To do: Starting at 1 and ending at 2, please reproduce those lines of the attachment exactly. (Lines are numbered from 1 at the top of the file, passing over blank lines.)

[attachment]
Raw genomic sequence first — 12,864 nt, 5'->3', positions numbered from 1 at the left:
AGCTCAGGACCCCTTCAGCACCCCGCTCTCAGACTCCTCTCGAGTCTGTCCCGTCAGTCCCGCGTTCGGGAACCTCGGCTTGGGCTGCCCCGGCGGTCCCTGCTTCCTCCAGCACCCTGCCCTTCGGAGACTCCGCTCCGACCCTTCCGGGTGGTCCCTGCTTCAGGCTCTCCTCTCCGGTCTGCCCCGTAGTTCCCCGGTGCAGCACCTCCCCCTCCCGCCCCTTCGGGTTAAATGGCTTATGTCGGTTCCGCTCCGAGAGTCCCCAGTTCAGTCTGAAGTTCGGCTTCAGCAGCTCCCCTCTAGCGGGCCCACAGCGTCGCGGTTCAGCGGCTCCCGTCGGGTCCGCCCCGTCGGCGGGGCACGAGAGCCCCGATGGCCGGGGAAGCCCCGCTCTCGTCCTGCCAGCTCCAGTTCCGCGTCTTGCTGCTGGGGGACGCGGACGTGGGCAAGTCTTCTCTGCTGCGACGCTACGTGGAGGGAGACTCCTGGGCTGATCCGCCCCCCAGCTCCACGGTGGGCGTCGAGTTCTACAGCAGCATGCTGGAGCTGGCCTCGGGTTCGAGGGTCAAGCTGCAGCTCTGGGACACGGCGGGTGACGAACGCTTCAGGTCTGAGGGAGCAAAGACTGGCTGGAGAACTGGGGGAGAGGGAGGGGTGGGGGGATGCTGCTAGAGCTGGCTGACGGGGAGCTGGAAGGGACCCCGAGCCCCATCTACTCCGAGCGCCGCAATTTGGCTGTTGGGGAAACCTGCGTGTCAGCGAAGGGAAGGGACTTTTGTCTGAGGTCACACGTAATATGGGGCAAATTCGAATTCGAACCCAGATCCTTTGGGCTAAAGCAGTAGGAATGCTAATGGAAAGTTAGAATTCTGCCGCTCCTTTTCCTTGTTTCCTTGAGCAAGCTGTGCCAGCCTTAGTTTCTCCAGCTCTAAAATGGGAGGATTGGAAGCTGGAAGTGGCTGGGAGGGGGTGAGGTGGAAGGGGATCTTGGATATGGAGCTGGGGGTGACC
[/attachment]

Raw genomic sequence first — 12,864 nt, 5'->3', positions numbered from 1 at the left:
AGCTCAGGACCCCTTCAGCACCCCGCTCTCAGACTCCTCTCGAGTCTGTCCCGTCAGTCCCGCGTTCGGGAACCTCGGCTTGGGCTGCCCCGGCGGTCCCTGCTTCCTCCAGCACCCTGCCCTTCGGAGACTCCGCTCCGACCCTTCCGGGTGGTCCCTGCTTCAGGCTCTCCTCTCCGGTCTGCCCCGTAGTTCCCCGGTGCAGCACCTCCCCCTCCCGCCCCTTCGGGTTAAATGGCTTATGTCGGTTCCGCTCCGAGAGTCCCCAGTTCAGTCTGAAGTTCGGCTTCAGCAGCTCCCCTCTAGCGGGCCCACAGCGTCGCGGTTCAGCGGCTCCCGTCGGGTCCGCCCCGTCGGCGGGGCACGAGAGCCCCGATGGCCGGGGAAGCCCCGCTCTCGTCCTGCCAGCTCCAGTTCCGCGTCTTGCTGCTGGGGGACGCGGACGTGGGCAAGTCTTCTCTGCTGCGACGCTACGTGGAGGGAGACTCCTGGGCTGATCCGCCCCCCAGCTCCACGGTGGGCGTCGAGTTCTACAGCAGCATGCTGGAGCTGGCCTCGGGTTCGAGGGTCAAGCTGCAGCTCTGGGACACGGCGGGTGACGAACGCTTCAGGTCTGAGGGAGCAAAGACTGGCTGGAGAACTGGGGGAGAGGGAGGGGTGGGGGGATGCTGCTAGAGCTGGCTGACGGGGAGCTGGAAGGGACCCCGAGCCCCATCTACTCCGAGCGCCGCAATTTGGCTGTTGGGGAAACCTGCGTGTCAGCGAAGGGAAGGGACTTTTGTCTGAGGTCACACGTAATATGGGGCAAATTCGAATTCGAACCCAGATCCTTTGGGCTAAAGCAGTAGGAATGCTAATGGAAAGTTAGAATTCTGCCGCTCCTTTTCCTTGTTTCCTTGAGCAAGCTGTGCCAGCCTTAGTTTCTCCAGCTCTAAAATGGGAGGATTGGAAGCTGGAAGTGGCTGGGAGGGGGTGAGGTGGAAGGGGATCTTGGATATGGAGCTGGGGGTGACC